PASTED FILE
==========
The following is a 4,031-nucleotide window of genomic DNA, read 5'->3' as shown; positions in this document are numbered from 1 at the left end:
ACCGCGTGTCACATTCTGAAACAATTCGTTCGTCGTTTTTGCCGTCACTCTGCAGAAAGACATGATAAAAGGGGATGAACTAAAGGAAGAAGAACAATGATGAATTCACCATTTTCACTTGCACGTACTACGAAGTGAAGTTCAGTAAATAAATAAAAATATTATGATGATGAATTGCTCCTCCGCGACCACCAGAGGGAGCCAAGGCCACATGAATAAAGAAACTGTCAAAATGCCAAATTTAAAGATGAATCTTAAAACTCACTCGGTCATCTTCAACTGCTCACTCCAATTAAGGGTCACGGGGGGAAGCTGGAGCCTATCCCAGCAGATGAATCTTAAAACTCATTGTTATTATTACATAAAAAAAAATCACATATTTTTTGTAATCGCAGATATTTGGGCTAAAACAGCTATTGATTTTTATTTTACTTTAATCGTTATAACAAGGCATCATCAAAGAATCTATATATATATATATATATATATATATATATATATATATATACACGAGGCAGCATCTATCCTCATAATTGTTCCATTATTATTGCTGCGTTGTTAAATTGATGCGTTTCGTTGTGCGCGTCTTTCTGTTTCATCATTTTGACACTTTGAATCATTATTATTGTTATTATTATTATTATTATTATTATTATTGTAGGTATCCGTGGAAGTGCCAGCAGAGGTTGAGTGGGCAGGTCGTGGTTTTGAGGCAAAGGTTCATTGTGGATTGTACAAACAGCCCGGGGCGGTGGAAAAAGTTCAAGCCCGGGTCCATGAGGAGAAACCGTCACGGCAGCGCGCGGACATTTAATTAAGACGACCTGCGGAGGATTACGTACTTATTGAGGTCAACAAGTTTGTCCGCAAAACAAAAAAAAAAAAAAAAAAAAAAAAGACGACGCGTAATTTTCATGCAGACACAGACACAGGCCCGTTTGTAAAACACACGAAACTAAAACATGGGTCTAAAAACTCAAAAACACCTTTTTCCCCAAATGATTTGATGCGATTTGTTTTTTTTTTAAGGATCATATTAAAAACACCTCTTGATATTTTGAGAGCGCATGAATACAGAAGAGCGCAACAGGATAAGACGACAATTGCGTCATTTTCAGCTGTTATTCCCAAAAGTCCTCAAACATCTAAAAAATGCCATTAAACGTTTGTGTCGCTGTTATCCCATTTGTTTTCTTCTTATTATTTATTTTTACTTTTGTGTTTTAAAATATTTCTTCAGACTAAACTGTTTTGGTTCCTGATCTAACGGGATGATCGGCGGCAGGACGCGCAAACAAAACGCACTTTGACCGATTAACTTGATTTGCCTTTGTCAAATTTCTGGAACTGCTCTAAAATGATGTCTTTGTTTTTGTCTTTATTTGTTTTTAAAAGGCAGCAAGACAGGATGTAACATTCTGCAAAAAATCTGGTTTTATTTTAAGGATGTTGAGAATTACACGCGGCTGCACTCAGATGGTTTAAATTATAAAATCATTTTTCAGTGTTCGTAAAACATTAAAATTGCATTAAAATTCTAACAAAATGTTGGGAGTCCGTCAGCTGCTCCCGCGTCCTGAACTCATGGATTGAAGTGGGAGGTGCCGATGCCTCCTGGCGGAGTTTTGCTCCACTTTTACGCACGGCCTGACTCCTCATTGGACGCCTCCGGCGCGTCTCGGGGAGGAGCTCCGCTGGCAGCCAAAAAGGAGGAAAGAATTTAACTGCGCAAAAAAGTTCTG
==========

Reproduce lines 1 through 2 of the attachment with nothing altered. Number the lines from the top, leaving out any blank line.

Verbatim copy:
The following is a 4,031-nucleotide window of genomic DNA, read 5'->3' as shown; positions in this document are numbered from 1 at the left end:
ACCGCGTGTCACATTCTGAAACAATTCGTTCGTCGTTTTTGCCGTCACTCTGCAGAAAGACATGATAAAAGGGGATGAACTAAAGGAAGAAGAACAATGATGAATTCACCATTTTCACTTGCACGTACTACGAAGTGAAGTTCAGTAAATAAATAAAAATATTATGATGATGAATTGCTCCTCCGCGACCACCAGAGGGAGCCAAGGCCACATGAATAAAGAAACTGTCAAAATGCCAAATTTAAAGATGAATCTTAAAACTCACTCGGTCATCTTCAACTGCTCACTCCAATTAAGGGTCACGGGGGGAAGCTGGAGCCTATCCCAGCAGATGAATCTTAAAACTCATTGTTATTATTACATAAAAAAAAATCACATATTTTTTGTAATCGCAGATATTTGGGCTAAAACAGCTATTGATTTTTATTTTACTTTAATCGTTATAACAAGGCATCATCAAAGAATCTATATATATATATATATATATATATATATATATATATATATACACGAGGCAGCATCTATCCTCATAATTGTTCCATTATTATTGCTGCGTTGTTAAATTGATGCGTTTCGTTGTGCGCGTCTTTCTGTTTCATCATTTTGACACTTTGAATCATTATTATTGTTATTATTATTATTATTATTATTATTATTGTAGGTATCCGTGGAAGTGCCAGCAGAGGTTGAGTGGGCAGGTCGTGGTTTTGAGGCAAAGGTTCATTGTGGATTGTACAAACAGCCCGGGGCGGTGGAAAAAGTTCAAGCCCGGGTCCATGAGGAGAAACCGTCACGGCAGCGCGCGGACATTTAATTAAGACGACCTGCGGAGGATTACGTACTTATTGAGGTCAACAAGTTTGTCCGCAAAACAAAAAAAAAAAAAAAAAAAAAAAAGACGACGCGTAATTTTCATGCAGACACAGACACAGGCCCGTTTGTAAAACACACGAAACTAAAACATGGGTCTAAAAACTCAAAAACACCTTTTTCCCCAAATGATTTGATGCGATTTGTTTTTTTTTTAAGGATCATATTAAAAACACCTCTTGATATTTTGAGAGCGCATGAATACAGAAGAGCGCAACAGGATAAGACGACAATTGCGTCATTTTCAGCTGTTATTCCCAAAAGTCCTCAAACATCTAAAAAATGCCATTAAACGTTTGTGTCGCTGTTATCCCATTTGTTTTCTTCTTATTATTTATTTTTACTTTTGTGTTTTAAAATATTTCTTCAGACTAAACTGTTTTGGTTCCTGATCTAACGGGATGATCGGCGGCAGGACGCGCAAACAAAACGCACTTTGACCGATTAACTTGATTTGCCTTTGTCAAATTTCTGGAACTGCTCTAAAATGATGTCTTTGTTTTTGTCTTTATTTGTTTTTAAAAGGCAGCAAGACAGGATGTAACATTCTGCAAAAAATCTGGTTTTATTTTAAGGATGTTGAGAATTACACGCGGCTGCACTCAGATGGTTTAAATTATAAAATCATTTTTCAGTGTTCGTAAAACATTAAAATTGCATTAAAATTCTAACAAAATGTTGGGAGTCCGTCAGCTGCTCCCGCGTCCTGAACTCATGGATTGAAGTGGGAGGTGCCGATGCCTCCTGGCGGAGTTTTGCTCCACTTTTACGCACGGCCTGACTCCTCATTGGACGCCTCCGGCGCGTCTCGGGGAGGAGCTCCGCTGGCAGCCAAAAAGGAGGAAAGAATTTAACTGCGCAAAAAAGTTCTG